Friday, 16 December 2011

Choosing your bees

We had our last Edinburgh International Book Festival board meeting of the year yesterday. It has been a fascinating year as world events swirl around us and we’ve found ourselves debating issues as diverse as whether to initiate a cultural exchange involving representatives of the Chinese government, and what might be the pros and cons of a potential new media relationship with the Murdoch organisation (this before the hacking scandal broke and vindicated our eventual decision).
Yesterday it was one of the smaller agenda items that intrigued me most, a snippet in director Nick Barley’s report concerning our bookselling operation. The temporary, tented bookshop in Charlotte Sq turns over nearly £600,000 in the 17 days of the festival. It’s an integral part of the proceedings, a large airy space where you can browse, have coffee and meet authors at after-event book signings. It carries a vast range of fiction and non-fiction, including of course the current titles of all the 700-odd authors appearing. This year our two bestselling titles, both at around 350 copies, were Liz Lochhead’s A Choosing and Carol Ann Duffy’s The Bees.
Two poetry titles.
Not fiction. Not memoir. Not biography.
What does that say? That in times of uncertainty we turn to poetry for meaning? That in an age of increasing digitisation, the role of the book as artefact is still essential as the physical setting for poetry? Or simply that a poet at the top of her game, as both these are, can say more to us about the business of being human than any novelist, biographer or historian ever can?
It could be any or all of these things, though it may not be indicative of a trend. Of all the places on the planet where one is most likely to find a concentration of poetry buyers, it’s Charlotte Sq in August.
Nevertheless, it’s heartening; particularly since, as I mentioned last week, we’re hoping to produce a volume of all the writing from the four 26 Treasures projects via the crowd-sourced publisher Unbound. And most of those pieces are poems – not necessarily because people set out to write poems when first confronted with their museum objects, but because the constraint of 62 words ends up shoe-horning most people’s thoughts into the poetic form.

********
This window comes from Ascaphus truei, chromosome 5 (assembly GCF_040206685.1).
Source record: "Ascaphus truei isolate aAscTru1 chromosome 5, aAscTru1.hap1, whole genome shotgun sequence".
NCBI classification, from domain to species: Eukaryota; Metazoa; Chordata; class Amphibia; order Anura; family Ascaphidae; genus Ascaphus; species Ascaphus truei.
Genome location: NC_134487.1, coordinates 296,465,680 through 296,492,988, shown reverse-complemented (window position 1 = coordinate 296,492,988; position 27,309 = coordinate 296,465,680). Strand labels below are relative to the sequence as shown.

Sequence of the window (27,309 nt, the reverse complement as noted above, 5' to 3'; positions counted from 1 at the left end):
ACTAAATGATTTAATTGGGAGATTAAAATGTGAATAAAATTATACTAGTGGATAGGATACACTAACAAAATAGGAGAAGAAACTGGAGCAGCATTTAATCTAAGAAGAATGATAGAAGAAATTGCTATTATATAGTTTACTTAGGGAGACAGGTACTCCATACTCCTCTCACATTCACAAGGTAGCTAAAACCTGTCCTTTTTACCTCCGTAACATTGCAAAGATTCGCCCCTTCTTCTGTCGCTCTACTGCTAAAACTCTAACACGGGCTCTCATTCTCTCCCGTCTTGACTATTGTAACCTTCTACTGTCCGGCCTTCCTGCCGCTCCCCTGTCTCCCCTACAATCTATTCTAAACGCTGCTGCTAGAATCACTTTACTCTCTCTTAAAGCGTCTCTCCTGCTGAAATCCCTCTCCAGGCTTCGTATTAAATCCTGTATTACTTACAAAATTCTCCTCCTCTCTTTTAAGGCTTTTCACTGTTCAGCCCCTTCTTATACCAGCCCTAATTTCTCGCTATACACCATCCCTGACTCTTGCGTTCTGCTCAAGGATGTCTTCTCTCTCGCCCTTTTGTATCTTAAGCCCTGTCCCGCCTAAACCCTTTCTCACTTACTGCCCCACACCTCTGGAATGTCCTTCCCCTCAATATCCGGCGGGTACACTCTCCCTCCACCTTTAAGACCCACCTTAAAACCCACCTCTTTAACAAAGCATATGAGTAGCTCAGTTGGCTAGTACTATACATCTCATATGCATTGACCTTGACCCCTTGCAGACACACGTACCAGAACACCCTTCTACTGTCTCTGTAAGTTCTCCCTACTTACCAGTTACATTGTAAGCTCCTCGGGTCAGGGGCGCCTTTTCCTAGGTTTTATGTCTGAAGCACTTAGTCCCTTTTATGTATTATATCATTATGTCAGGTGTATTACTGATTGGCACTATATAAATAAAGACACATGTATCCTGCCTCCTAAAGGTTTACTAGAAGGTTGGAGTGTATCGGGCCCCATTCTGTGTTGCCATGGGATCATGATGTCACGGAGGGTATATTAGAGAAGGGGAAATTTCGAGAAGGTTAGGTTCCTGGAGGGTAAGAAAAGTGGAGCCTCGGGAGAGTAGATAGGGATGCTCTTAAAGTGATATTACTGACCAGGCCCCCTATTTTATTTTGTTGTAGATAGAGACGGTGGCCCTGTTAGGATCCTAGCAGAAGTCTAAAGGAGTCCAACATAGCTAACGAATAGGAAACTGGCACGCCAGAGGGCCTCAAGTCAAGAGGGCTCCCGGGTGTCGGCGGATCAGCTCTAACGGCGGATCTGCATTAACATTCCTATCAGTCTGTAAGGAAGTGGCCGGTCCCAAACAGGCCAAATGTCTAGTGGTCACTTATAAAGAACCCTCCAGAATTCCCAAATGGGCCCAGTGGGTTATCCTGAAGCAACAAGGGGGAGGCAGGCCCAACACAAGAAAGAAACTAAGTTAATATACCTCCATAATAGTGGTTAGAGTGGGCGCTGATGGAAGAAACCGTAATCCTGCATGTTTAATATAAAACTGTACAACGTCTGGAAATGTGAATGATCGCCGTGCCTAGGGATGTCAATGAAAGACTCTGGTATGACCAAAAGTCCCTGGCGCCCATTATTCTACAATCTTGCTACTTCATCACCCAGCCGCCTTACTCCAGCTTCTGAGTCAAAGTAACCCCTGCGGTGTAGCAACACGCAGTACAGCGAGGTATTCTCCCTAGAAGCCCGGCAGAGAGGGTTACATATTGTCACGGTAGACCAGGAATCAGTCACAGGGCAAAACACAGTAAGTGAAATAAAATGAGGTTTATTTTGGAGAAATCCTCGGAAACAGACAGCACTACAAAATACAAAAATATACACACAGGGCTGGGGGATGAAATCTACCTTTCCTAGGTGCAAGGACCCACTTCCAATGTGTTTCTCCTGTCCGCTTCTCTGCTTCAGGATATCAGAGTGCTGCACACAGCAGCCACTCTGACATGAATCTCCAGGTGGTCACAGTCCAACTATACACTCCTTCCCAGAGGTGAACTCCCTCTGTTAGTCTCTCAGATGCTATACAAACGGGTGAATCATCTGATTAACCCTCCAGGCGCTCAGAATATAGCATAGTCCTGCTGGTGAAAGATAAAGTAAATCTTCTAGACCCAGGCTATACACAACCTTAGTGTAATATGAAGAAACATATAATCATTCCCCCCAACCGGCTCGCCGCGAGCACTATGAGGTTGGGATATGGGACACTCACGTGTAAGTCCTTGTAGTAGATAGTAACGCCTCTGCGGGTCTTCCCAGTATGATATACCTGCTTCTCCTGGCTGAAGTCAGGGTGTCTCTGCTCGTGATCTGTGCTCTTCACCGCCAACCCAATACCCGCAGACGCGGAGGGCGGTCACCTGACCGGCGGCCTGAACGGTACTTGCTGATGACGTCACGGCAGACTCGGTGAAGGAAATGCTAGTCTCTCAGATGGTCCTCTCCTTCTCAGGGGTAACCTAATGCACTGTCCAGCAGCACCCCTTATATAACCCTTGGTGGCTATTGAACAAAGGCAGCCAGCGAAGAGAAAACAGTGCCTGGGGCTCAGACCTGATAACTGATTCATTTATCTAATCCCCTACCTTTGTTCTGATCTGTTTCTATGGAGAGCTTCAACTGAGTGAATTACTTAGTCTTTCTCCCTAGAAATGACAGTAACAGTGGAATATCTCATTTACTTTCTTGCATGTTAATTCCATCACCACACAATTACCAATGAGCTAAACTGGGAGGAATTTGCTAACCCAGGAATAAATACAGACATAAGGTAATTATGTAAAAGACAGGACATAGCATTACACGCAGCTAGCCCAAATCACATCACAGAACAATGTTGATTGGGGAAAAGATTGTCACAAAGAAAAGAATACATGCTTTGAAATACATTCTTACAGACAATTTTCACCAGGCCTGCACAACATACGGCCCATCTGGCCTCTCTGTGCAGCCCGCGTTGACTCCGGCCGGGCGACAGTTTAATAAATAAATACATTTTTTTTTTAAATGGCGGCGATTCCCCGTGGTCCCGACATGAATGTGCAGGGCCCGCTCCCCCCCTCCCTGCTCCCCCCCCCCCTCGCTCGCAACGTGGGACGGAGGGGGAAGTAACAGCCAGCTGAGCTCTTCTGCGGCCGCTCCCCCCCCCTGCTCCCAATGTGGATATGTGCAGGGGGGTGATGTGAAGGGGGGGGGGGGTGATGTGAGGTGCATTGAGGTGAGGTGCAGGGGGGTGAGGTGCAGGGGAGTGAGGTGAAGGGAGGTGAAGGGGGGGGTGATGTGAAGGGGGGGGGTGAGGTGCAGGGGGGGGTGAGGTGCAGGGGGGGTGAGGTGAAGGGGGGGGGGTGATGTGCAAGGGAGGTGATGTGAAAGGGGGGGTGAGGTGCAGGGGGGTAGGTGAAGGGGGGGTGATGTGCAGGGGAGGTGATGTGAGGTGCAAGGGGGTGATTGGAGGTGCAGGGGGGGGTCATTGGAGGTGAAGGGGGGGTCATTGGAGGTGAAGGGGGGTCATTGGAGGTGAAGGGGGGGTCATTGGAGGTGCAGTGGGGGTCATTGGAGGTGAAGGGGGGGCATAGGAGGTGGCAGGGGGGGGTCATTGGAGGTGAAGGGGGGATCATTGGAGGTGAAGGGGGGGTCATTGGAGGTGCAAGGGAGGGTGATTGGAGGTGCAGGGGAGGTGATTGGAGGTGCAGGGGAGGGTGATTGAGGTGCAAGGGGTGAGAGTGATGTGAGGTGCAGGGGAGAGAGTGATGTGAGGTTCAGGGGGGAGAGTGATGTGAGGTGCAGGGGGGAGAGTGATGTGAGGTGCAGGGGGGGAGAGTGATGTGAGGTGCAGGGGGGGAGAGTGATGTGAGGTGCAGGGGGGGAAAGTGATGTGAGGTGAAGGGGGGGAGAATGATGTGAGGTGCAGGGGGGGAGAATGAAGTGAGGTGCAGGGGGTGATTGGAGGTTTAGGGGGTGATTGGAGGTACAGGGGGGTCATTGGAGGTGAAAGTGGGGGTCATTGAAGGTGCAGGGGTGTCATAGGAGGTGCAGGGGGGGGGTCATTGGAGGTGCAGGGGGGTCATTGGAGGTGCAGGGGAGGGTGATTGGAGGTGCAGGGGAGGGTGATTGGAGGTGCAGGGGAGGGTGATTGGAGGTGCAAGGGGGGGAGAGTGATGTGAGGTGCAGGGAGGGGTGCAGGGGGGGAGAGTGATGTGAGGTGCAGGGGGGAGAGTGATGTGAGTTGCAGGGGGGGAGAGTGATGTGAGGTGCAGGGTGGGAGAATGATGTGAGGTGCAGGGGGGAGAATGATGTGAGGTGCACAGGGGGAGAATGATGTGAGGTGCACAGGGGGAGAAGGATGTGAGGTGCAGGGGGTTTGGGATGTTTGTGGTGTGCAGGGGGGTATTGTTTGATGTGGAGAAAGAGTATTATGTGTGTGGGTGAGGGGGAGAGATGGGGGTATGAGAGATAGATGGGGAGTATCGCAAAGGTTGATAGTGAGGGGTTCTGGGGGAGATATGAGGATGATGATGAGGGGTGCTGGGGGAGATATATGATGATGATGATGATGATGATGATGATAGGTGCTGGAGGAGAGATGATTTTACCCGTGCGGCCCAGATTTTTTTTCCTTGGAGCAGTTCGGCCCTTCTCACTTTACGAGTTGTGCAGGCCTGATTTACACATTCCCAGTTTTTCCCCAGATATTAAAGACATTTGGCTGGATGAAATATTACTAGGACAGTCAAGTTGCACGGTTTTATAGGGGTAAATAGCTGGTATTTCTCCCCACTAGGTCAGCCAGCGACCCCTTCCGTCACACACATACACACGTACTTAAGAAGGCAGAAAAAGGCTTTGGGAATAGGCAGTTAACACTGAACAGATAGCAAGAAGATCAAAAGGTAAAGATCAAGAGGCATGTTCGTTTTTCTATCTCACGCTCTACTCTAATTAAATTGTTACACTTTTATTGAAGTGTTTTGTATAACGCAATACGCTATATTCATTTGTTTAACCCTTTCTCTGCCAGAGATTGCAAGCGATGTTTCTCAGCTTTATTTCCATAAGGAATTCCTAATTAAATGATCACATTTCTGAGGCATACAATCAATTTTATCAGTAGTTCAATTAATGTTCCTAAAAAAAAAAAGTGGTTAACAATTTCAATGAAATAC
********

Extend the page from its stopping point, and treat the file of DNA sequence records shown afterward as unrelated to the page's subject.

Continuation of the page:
As I write this I realise what an apt metaphor it is for the approach of Christmas, the constraint of the last few days. Everything gets shoe-horned into a frantic burst of last-minute activity. I’m hoping that something creative comes out of it. Inspired present-buying would do. Kindness, love and family togetherness would be better.
See you in 2012.

PS... Since first posting this, Tessa Ransford has emailed to remind me of this, which she has now designated her Christmas poem for 2011:
A Cup of Kindness

Faith, Hope and Charity

wrote St Paul in his hymn to Love

these three abide
In Iraq, explains Canon White on the radio,
Democracy is not what people yearn for
blasted on them as it was through missiles and bombs

What they most want, why can’t we understand,
is water, electricity and kindness
life, communication, things working normally

God only knows
Buddha only knows
Mohammed only knows
everyone knows we want the kindness
which lies at the heart of our being

In Scotland we have given a song to the world
‘a cup of kindness’
to take, to drink, to share

Water, electricity and kindness,
but the greatest of these is kindness

Tessa Ransford

Thursday, 8 December 2011

26 Treasures Unbound

A little over a year ago I went to see Sandy Richardson, head of development at the National Museum of Scotland, to tell him about the 26 Treasures project and to ask if he might be interested in helping us repeat the formula we had developed so successfully with the V&A in London.
This involved pairing 26 writers with 26 objects and inviting them to write a personal response in 62 words, as a new and different way of connecting visitors with objects in the collection. (A sestude was the word newly minted for the 62-word form by 26 founder, John Simmons). Our plan was to take 26 Treasures not only to Scotland, but also, simultaneously, to the Ulster Museum and the National Library of Wales.
   Sandy put me in touch with the museum’s Learning Department and I went along to our first meeting, taking with me 26 Scotland’s new secret weapon: historical novelist, Sara Sheridan. Sara combines ferocious energy, intelligence and organisational skills with irresistible charm and determination. She and the museum’s learning officer, Claire Allan, picked up the project and together headed for the horizon, leaving me to offer the occasional cheer from the stands. (And in a nice completing of the circle, Sandy Richardson has since moved on to a new development job – where else but at the new V&A Dundee.)
Last Saturday, in a long gallery at the museum, 26 Treasures Scotland came together: 26 objects, 26 writers, 1,612 words, a virtuoso jazz saxophonist, a recording of pipe marches and a number of intrigued, if slightly baffled passers-by – the culmination of a year of hard work that was more, much more, than the sum of the parts.